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Theories of Adult Learning

Autor:   •  September 4, 2011  •  Research Paper  •  1,466 Words (6 Pages)  •  2,047 Views

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Theories of Adult Learning

Introduction:

A theory can be described as a way of thinking and a model of how things work, how principles are related, and what causes things to work together. Learning theories address key questions, for example, how does learning happen, how does motivation occur, and what influences student's development (Hammond, Austin, Orcutt, Rosso, 2001).

There are three main philosophical learning theories associated with education; behaviorism, cognitivism and constructivism. The most dominant of the three according to Ng & Nguyen (2006) is constructivism. This essay will analyse and evaluate constructivism learning theory and will examine two theorists' theories and reflect on my own teaching environment.

Constructivism Learning Theory:

Constructivism is used for teaching in adult and vocational education and according to (Doolittle & Camp, 1999) is based on influences of Jean Piaget, John Dewey and Lev Vygotsky. Ng & Nguyen (2006) explains that constructivism learning theory is the belief that the learner is active in shaping how new knowledge is taken in and shaped and new understandings emerge progressively as learners shape their understandings on the basis of experiences. From these learning theories teaching methods are developed to tap into the learning process.

Learning Environments Make a Difference:

Constructivism associates itself to particular learning environments. According to Sherman & Kurshan (2005) these environments are learner centered, interesting, real life, social, active, and supportive environments. Piaget's view on constructivism is associated with the individual and how the individual constructs knowledge. In Piaget's theory of neurology maturation Patsula (1999) tells us of Piaget's four stages of development which corresponds to two factors including the interaction with the environment.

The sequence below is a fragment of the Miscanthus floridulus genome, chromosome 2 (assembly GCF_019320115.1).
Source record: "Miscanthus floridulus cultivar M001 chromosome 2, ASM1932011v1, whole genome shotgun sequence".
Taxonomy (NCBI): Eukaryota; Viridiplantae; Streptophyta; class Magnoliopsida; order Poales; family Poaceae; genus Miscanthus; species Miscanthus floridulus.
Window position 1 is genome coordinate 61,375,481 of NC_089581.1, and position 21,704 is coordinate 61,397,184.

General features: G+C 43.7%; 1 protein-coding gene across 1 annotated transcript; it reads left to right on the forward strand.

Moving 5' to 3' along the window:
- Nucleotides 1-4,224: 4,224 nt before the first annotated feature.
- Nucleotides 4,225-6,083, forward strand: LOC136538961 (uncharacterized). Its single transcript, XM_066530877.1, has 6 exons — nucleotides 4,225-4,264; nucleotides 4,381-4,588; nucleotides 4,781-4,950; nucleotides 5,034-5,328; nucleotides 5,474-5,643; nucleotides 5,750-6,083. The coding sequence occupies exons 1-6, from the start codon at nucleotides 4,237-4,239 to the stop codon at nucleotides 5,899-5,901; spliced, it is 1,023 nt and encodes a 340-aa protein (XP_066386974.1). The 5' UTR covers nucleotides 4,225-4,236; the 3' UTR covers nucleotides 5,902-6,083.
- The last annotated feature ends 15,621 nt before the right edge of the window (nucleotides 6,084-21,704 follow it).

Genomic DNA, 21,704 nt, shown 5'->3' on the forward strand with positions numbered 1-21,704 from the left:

Learning is based on Associations:

According to Griffiths & Morse (2009) Learning is a process of drawing connections between what is already known or understood and new information. Prior knowledge is important to the learning process as the learner makes connections and draws conclusions based on what they already know and have experienced. Bush (2006) agrees with this when he states that the constructivism learning theory is constructed by the learner and developed through experience.

Learning Occurs in Cultural and Social Settings:

Social learning is an important part of constructivism because the learner has an opportunity to hear the opinions of others and allows the learner to defend their opinions. Vygotsky theory placed more emphasis on the social

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